During lockdown and while outdoor riding is limited, we want to find out how powerful British cyclists are. With more people than ever riding on smart trainers and with power meters, we're launching the Max Watts Challenge. Simply do a maximum sprint effort and let us know how many watts you can put out.
Send us your details and we'll add you to our league table to be printed in the magazine each week. And challenge your friends on social media to see what they can do too.
But how do you go about doing it? A sprint effort might seem simple, you just go as hard as you can. And as your anaerobic energy systems only last a few seconds it’s not going to take long. So there’s not much to it, right? Wrong. Going flat out for a few seconds is simple, hitting your peak power is far more complex.
Power isn’t just about putting force through the pedals, it’s a combination of force and speed, meaning revolutions per minute (rpm) come in to play. If you sprint at 90 rpm you won’t get anywhere near your max power. You’ll be putting out force instead.
Getting your revs right means entering the sprint at the correct speed and in the correct gear as it’s best not to change gear during the sprint. Check out this coming Thursday's issue of Cycling Weekly to read advice from British sprinters Katy Marchant and Jack Carlin on how to do a correct warm up and then execute the perfect sprint.
Here in the Cycling Weekly office, designer Dan Baines has topped the table with a very impressive 1442 watts in his effort. At 76kg that puts his peak power to weight at 18.97 watts/kg. Elite level sprinters are hitting around 25 w/kg while sprinter Carlin reckoned that for GB to be on the Team Sprint podium at next year's Olympic Games their man one Ryan Owens will have to be hitting around 30 w/kg. Impressive numbers.
So, why not give it a go. Here's what we need you to do.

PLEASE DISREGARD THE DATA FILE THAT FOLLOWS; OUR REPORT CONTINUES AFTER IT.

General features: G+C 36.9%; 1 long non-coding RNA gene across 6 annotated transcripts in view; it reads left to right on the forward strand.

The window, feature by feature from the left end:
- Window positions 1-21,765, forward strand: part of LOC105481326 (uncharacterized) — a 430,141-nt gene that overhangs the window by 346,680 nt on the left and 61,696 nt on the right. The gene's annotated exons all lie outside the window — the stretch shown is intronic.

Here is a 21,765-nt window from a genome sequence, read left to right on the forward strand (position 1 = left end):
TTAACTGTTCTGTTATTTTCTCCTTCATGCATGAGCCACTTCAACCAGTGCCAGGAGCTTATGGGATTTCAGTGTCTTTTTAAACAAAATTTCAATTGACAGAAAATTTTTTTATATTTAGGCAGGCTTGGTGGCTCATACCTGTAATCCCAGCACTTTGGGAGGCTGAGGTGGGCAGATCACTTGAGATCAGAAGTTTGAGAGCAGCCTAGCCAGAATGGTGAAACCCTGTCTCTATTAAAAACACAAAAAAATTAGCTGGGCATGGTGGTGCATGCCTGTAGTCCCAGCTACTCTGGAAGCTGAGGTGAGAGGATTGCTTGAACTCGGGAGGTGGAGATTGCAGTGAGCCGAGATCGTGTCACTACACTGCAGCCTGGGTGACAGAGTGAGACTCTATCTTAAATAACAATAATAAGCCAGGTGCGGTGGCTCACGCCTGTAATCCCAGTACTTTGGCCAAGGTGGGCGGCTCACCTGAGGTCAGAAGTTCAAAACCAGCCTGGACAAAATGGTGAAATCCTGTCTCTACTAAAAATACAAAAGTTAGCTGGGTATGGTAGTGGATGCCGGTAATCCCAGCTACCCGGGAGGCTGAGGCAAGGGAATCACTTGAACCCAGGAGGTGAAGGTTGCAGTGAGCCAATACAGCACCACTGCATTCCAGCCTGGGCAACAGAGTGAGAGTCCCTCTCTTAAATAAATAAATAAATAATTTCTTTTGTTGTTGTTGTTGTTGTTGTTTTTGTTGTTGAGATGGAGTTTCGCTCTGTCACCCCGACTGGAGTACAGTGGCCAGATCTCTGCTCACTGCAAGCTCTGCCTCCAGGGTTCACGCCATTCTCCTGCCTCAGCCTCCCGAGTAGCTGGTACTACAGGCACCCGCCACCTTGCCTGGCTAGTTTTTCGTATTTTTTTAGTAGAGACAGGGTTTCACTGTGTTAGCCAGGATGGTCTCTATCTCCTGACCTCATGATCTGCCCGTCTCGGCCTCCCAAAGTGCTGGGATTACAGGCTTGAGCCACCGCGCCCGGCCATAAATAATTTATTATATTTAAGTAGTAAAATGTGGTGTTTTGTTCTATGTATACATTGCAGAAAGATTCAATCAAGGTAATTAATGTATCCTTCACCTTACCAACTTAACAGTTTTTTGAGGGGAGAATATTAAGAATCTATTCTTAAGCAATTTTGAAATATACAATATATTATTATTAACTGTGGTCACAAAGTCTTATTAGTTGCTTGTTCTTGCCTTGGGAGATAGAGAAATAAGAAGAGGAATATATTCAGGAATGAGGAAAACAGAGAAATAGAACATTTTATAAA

First off get your turbo set up correct. This means using the correct axle, if one is provided, to clamp the rear of the frame in correctly, or ensuring your quick release is securely clamped in. If you want to go the extra mile you can do as Chris Froome did and weigh down the turbo to stop movement. If you're worried about excess movement you may wish to do your sprint efforts seated as these can be smoother. Some riders will actually get better results this way. If using rollers make sure you have plenty of space should you bounce off to one side. Getting a housemate or family member to spot for you may help too.
This is crucial. Your legs need to be warm, but not in any way fatigued - this is not an effort to try the day after a long ride or at the end of a big training week. More details in next week's magazine, and there is a degree of personal preference here, but in the main do around 5-10 minutes of light spinning before gradually increasing the effort for 2-3 minutes. The last minute or so should be around your ftp. Then do another easy five minutes before throwing in a couple of short (4-5 seconds) high speed, low resistance sprints. Some riders also like throw in some high torque efforts to activate the muscles, but these should involve no more than four or five revolutions.
If using a smart turbo use a slightly smaller gear than you think necessary (it will add resistance as you increase your effort) and start building your revs. When you hit around 80rpm go for a flat out effort. This should last for no more than 6-8 seconds. Stop as soon as you can feel yourself tiring. Keep riding in an easy gear and when you feel ready, try again. If you think you need a different gear then don't be afraid to experiment, everyone is different. You can try both in and out of the saddle. Katy Marchant reckoned three or four efforts is about right. Some people will improve after a couple of sprints as they learn what they can do, others will get it all out on the first go.
Join the challenge
Send us (email@example.com) a screenshot from your training software that shows the maximum watts you hit, along with your name, age and weight (we're trusting you all on this one) and we'll add you to our max watts league. Send us a picture of you before, during or after the effort and we'll put it in the magazine. If posting on social media tag Cycling Weekly and use the hashtag #maxwattschallenge so we can find it.
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Editor of Cycling Weekly magazine, Simon has been working at the title since 2001. He fell in love with cycling 1989 when watching the Tour de France on Channel 4, started racing in 1995 and in 2000 he spent one season racing in Belgium. During his time at CW (and Cycle Sport magazine) he has written product reviews, fitness features, pro interviews, race coverage and news. He has covered the Tour de France more times than he can remember along with two Olympic Games and many other international and UK domestic races. He became the 130-year-old magazine's 13th editor in 2015.
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